His training as a young painter reached its peak during his trip to Madrid, under the protection of the Count-Duke of Olivares. During that period, he painted several royal portraits; Felipe IV, and other portraits such as the Conde-Duque de Olivares ("Count-Duke of Olivares"), and the court buffoons Calabacillas ("The Buffoon Calabazaz"), and the cycle finally ended with his masterpiece of this era, Los borrachos ("The drunkards"). In this way, the painting of Velázquez finally abandoned the tenebrous style of Caravaggio and took on the brighter colours of the Venetian school.
The year 1628 was a milestone in the life of Diego Velázquez, as this was the year when he was introduced to Rubens in Madrid. The following year, he made his first trip to Italy, and stayed for some time in Venice (where he had the opportunity to see the work of Titian and Tintoretto). He then spent one year in Rome. During his stay there, he painted La túnica de José ("The tunic of Joseph") and La fragua de Vulcano "(The Forge of Vulcan").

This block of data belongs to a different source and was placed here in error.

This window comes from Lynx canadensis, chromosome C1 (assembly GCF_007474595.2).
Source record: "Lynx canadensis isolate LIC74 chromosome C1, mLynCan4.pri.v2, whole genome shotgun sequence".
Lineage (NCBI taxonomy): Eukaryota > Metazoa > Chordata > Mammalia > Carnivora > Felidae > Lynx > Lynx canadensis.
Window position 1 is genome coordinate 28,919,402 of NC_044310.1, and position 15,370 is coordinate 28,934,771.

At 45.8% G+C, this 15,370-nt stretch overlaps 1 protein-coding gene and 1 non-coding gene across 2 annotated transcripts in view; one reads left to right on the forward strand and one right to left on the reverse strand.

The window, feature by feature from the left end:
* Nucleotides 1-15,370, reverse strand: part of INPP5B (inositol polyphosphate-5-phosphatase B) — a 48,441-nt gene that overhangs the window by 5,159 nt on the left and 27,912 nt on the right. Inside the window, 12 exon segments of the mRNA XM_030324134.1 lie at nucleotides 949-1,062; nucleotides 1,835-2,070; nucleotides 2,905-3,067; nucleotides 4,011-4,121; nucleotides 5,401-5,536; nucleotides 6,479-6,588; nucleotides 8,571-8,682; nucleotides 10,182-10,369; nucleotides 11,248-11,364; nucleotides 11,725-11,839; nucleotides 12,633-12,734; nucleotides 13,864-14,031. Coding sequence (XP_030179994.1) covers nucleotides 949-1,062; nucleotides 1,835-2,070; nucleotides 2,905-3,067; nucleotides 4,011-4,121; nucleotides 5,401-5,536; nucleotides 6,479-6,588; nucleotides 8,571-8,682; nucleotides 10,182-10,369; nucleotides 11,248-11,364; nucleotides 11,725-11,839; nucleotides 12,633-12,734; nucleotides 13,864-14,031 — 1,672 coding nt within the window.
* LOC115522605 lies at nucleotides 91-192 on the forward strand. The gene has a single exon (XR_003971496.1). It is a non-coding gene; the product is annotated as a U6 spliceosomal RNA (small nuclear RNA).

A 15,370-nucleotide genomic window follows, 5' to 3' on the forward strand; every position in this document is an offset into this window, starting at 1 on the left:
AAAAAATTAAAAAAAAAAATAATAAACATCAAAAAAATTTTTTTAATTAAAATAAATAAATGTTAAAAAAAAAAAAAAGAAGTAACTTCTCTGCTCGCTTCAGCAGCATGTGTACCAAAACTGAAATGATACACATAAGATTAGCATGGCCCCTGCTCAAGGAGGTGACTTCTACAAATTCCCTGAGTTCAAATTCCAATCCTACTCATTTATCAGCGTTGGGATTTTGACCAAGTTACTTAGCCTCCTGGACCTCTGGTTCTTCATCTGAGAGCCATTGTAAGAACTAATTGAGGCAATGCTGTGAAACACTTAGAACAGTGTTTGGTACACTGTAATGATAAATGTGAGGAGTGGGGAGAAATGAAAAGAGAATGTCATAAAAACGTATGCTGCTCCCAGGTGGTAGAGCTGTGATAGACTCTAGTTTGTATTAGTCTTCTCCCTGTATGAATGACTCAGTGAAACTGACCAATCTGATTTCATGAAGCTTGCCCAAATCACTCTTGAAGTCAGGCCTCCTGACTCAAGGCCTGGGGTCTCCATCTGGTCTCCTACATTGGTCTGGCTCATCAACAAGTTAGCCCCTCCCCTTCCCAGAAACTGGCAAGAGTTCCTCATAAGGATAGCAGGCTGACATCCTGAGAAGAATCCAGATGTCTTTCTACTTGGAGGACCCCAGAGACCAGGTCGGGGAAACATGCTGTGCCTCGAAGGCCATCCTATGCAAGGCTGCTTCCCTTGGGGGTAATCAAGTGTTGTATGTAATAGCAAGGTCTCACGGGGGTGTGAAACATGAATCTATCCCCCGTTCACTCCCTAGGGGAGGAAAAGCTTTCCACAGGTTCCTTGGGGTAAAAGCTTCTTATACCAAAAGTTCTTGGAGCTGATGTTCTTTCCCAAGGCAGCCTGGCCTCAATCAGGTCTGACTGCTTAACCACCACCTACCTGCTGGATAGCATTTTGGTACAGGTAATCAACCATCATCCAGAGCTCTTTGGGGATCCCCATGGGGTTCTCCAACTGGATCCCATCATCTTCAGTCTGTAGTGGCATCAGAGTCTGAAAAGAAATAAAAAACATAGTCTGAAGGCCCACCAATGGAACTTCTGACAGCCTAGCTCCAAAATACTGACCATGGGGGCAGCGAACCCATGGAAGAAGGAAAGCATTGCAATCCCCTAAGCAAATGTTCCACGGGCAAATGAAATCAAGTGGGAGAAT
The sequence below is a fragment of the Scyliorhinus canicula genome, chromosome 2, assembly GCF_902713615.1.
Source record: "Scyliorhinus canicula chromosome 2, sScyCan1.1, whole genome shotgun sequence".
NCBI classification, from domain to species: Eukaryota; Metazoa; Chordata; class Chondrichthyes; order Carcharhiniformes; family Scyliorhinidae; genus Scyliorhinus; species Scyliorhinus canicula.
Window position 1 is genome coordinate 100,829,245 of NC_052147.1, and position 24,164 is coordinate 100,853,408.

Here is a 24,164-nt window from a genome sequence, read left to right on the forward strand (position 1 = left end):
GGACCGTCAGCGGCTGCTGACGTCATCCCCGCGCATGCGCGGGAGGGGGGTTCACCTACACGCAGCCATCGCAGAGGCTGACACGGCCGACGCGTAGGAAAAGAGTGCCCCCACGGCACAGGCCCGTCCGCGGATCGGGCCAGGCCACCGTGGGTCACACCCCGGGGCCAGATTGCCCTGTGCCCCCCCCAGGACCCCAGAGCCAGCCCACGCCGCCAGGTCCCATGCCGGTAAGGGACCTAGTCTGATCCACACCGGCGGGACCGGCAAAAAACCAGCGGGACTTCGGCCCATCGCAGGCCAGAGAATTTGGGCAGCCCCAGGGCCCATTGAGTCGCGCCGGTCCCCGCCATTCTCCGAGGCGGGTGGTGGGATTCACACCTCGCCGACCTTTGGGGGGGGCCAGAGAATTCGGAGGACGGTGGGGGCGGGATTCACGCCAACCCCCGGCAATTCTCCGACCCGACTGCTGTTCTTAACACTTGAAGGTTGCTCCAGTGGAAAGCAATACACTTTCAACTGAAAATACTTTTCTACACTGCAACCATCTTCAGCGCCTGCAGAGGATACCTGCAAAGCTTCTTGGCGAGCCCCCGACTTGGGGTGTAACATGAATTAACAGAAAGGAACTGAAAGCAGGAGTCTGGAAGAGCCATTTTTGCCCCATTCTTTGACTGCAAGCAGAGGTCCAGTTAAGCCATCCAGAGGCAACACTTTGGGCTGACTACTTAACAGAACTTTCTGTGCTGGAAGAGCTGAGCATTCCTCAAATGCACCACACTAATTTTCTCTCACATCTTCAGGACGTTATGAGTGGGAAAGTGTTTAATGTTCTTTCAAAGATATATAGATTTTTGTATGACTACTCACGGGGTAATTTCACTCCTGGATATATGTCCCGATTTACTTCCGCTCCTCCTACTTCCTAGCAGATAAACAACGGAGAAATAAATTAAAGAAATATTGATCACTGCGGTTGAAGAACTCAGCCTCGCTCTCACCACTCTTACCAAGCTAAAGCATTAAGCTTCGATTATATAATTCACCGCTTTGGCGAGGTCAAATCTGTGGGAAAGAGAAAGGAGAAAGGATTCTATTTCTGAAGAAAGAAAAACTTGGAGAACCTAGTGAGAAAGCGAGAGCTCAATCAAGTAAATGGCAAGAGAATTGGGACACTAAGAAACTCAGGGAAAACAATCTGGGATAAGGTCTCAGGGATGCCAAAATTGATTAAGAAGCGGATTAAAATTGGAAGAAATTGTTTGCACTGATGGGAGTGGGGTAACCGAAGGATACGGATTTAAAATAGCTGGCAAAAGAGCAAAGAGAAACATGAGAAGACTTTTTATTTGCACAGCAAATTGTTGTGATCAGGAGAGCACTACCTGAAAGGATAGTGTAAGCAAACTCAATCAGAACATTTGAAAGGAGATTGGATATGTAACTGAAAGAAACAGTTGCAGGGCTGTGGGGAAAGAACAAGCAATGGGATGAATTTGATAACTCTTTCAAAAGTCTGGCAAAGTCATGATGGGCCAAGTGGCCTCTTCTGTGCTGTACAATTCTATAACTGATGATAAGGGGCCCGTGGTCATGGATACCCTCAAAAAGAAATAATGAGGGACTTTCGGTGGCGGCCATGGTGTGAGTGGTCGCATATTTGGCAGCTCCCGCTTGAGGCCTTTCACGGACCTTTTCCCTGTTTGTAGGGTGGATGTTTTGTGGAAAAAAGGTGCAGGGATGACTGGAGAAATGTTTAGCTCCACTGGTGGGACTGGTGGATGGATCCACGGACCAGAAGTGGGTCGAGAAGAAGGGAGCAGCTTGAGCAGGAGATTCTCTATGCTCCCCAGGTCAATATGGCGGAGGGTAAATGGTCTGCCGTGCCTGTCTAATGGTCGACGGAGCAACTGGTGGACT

Upon his return from Italy (1631), Velázquez's work underwent a great change; his paintings were more colourful, and his brush strokes became lighter. During this period, he painted several important religious works such as Coronación de la Virgen ("The crowning of the Virgin"), and various portraits of royalty, including some of the King, Prince Balthasar Carlos and Queen Isabella of France.
His fine sense of composition in Rendición de Breda "(The Surrender of Breda") and his Venus del espejo ("Venus at her mirror"), the first Spanish nude painting, both deserve a special word of praise.
In 1651 he commenced his third and final period in Madrid. The portraits painted during that time show the great maturity of his work. Some of his finest works were painted during this period, for example Las hilanderas ("The spinners") and Las meninas ("Ladies in Waiting"). In the opinion of all the art critics, Velázquez's "Ladies in Waiting" is his most complex and complete work of all.